Dr. Shahrokni began the lecture with an anecdote from 2010 when she met with a director from the Tehran municipality office, who lamented that the women-only parks designed to foster healthier women (and therefore better wives and mothers) became spaces that created feminists who nagged their husbands. The anecdote was attention-grabbing and introduced the topic of the lecture: the development and politics of gender-segregation in Iran. Honestly, I feel that the lecture should have had a title more along the lines of “Producing Healthy Citizens: The Shifting Politics of Gender-Segregation in Iran” because the lecture was on more than just women’s outdoor exercise and it might have attracted a bigger audience.
With the help of a PowerPoint and key graphics, Dr. Shahrokni presented her evidence chronologically, which was an effective way of presenting her position because it clearly demonstrated the shifting dialogue from the Iranian state regarding gender-segregation as well as women’s reactions to these women-only spaces. After a brief historical background of the Pahlavi Dynasty and the Islamic Republic of Iran, Dr. Shahrokni then compared in more detail the 1980s in Iran versus the 2000s. The graphic for this information was very strong because it showed how gender-segregation was originally framed in a narrative of Islamic morality and only later became framed in a narrative that women’s health is important because of their role as citizens of the state. Later in the lecture, there was another strong visual that showed the transition from the 1980s when women’s exercise was viewed as a problem to the 1990s when women were allowed to exercise in public but largely remained inside and up to the 2000s with the emergence of women-only parks as popular spaces for women of all ages to not only exercise outdoors but also organize politically and form bonds across class and social divides.
While the lecture convincingly demonstrated the implications of gender segregated spaces for women, it did not fully answer what the shifting gender segregation practices reflect about the Iranian state — which was one of the guiding questions of Dr. Shahrokni’s research. I believe that this question could have been more fully answered by discussing the future of women-only spaces as well as a more in-depth discussion about the consequences of the Ministry of Education’s report that directly linked wearing the veil with a decline in school girls’ health. Additionally, a discussion about similar segregation elsewhere in the region might have provided more context for the Iranian state’s decision and its implications.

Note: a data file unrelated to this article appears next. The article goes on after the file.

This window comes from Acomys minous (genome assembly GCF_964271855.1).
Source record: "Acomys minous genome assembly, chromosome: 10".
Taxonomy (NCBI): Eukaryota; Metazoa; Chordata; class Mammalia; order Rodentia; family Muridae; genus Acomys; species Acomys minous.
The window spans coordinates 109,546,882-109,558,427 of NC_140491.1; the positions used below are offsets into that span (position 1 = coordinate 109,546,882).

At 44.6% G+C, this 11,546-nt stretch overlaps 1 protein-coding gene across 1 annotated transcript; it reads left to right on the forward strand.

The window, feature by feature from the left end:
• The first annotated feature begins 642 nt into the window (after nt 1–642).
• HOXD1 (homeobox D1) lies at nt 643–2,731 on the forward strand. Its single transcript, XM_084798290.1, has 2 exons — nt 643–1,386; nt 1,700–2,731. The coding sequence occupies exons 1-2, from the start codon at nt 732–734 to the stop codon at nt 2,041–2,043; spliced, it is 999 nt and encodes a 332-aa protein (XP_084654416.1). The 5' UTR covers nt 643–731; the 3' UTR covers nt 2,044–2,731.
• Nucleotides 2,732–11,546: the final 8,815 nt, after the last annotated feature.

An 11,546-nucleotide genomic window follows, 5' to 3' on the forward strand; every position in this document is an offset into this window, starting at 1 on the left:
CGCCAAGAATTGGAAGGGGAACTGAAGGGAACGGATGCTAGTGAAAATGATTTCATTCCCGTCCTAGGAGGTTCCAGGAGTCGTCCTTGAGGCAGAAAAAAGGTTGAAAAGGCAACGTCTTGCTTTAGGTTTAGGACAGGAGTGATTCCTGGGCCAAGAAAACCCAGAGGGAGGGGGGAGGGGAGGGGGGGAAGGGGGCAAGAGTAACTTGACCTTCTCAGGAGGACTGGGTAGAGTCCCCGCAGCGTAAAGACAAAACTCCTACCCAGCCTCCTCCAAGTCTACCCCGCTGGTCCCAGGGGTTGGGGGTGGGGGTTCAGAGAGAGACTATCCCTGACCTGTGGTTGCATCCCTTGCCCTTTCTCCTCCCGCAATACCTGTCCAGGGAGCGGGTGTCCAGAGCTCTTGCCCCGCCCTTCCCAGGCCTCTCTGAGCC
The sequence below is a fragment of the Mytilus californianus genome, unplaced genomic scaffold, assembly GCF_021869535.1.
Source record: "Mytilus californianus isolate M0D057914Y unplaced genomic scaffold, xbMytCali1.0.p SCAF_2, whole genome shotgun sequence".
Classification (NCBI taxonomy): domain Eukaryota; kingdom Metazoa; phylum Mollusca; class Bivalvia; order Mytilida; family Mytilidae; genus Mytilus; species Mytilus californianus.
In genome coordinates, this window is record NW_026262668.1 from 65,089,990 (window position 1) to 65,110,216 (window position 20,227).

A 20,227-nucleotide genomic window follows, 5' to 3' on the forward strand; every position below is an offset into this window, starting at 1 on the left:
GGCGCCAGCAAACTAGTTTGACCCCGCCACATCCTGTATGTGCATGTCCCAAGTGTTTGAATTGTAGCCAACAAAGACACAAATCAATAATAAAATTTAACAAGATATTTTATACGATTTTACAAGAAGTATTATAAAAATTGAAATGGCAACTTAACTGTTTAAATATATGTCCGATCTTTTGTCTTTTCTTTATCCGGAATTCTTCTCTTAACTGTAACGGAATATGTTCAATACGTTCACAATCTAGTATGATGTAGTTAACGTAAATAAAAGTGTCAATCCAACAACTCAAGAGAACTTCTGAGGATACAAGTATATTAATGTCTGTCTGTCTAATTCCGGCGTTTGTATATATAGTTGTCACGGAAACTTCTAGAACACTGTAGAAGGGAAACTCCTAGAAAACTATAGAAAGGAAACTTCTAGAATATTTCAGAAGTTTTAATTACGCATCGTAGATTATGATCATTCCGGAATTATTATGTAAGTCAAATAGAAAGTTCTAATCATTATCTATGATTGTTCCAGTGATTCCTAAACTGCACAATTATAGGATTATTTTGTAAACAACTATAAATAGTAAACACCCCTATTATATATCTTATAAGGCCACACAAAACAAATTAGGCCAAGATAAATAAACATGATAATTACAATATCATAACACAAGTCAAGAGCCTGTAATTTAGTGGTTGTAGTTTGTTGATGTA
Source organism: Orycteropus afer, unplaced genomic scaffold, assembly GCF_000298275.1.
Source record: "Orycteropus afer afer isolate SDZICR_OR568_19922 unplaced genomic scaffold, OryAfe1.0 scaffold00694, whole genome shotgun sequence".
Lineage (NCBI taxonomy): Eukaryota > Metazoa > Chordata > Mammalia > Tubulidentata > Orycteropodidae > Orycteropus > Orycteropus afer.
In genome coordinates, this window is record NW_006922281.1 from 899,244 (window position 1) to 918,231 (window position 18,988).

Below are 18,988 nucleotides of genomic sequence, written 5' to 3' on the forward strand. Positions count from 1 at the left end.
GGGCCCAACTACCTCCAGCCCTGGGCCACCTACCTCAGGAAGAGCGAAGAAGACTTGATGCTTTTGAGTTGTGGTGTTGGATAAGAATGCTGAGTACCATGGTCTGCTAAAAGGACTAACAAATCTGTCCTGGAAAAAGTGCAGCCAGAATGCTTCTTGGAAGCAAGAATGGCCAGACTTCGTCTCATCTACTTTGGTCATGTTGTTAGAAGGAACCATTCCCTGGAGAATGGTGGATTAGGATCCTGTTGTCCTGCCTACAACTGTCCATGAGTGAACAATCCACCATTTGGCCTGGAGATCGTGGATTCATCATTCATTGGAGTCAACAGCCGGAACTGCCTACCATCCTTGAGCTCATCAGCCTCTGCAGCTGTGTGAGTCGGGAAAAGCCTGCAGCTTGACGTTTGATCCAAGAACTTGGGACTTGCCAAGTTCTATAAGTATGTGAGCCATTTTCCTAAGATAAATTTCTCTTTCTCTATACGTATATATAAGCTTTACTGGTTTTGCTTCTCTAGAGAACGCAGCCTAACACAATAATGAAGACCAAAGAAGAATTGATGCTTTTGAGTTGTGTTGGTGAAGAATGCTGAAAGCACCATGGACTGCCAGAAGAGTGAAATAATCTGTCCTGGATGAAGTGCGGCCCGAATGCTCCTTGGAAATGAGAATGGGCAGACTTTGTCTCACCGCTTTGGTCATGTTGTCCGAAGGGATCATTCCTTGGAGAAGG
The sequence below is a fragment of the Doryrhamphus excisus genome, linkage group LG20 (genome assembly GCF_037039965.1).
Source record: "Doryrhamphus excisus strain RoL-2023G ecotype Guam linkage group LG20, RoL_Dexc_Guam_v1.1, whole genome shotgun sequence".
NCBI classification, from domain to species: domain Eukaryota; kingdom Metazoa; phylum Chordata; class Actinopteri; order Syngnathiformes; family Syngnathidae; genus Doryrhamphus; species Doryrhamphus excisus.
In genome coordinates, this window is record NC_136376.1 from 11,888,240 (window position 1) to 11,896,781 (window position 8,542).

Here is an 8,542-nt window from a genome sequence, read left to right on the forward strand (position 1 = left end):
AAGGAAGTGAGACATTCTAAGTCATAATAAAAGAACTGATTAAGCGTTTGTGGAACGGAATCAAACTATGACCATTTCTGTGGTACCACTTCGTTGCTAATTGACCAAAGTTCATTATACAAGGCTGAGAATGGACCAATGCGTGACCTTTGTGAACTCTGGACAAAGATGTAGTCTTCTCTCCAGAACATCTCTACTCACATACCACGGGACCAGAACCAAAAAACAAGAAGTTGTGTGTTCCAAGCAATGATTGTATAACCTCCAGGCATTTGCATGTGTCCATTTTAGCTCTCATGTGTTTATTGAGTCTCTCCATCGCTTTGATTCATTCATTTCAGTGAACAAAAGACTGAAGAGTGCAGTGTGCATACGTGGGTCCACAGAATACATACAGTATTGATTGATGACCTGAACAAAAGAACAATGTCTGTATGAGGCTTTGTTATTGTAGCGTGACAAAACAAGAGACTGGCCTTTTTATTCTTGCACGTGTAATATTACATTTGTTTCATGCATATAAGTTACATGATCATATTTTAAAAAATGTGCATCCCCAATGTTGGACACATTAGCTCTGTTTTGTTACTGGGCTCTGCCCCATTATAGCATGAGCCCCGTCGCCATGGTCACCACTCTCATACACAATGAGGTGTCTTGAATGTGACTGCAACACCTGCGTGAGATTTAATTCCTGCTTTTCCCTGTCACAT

One of the most contentious debates that is currently dominating American politics is whether President Trump’s Executive Order outlining a travel ban is really a Muslim ban in disguise. While the original ban has been halted by the court system, the question still remains. About a month ago, I listened to a lecture that debated this very subject. The lecture included distinguished professors from OU’s Religious Studies Department, and they gave their analysis of the ban, albeit from a religious perspective. One professor sought to determine if religion, specifically Christianity, could be used to validate the order. Another broke down the role religion plays in our government, as, even though there is a separation of church and state, religion remains a crucial part of our political system. Lastly, Dr. Kimball gave his interpretation on the question on everyone’s minds: is it really a Muslim ban? In his estimation, it was not necessarily a Muslim ban, but it had the potential to become one. Once “religion tests” entered the equation, this order could not be considered impartial to religion.
While this order originated in the United States, it had global consequences. Immigrants, tourists, and refugees were confused, delayed, and sometimes detained. The order even forbid migration from some specific countries indefinitely. The travel ban is an international issue, and it should not have been treated the way it was, without careful planning and care.
UPDATE: Recently, President Trump has come out with a new version of the travel ban. This one is slightly less extreme in nature, and Iraq is removed from the list of countries it affects. However, the Muslim Ban question is still up for debate.
Despite having taken multiple classes dealing with the Middle East, none of them have covered Yemen. I have been to a lecture or two on Yemen before, so I know some general things about the country and its civil war, but nothing in-depth. Professor Bahran, however, provided an easy to follow, concise look into the conflict. I appreciated how he started with Yemen’s history and tied its regionalism into the current war. As an outsider, I assumed the civil war was largely sectarian, since the Houthis have a religious bend. This lecture, though, introduced me to the regional divisions in the country. The North has traditionally held power while the South was relatively subjugated. When the previous Vice President Hadi was elected to the Presidency and the Houthis staged their coup, the country split between the North (relatively tribal groups who back the Houthis) and the South (more urban societies who support Hadi). However, the thing that I really took away from Professor Bahran’s lecture was the hopelessness of the situation. He continuously emphasized that the victims were the Yemeni people in general and, from what I have heard of the subject, it seems like everyone in Yemen has been affected in some way. He did a good job of explaining why the conflict was hopeless, though—both sides have substantial levels of corruption and, in some cases, there is overlap between them; warlords have tried to prolong the conflict to get richer; and the international community has no real stake in the country. Unfortunately, I have to agree with Professor Bahran’s analysis of the situation that the conflict will not end any time soon. From his lecture and the ones I have been to previously, it seems as though the world has forgotten about Yemen and is content to let it suffer on its own.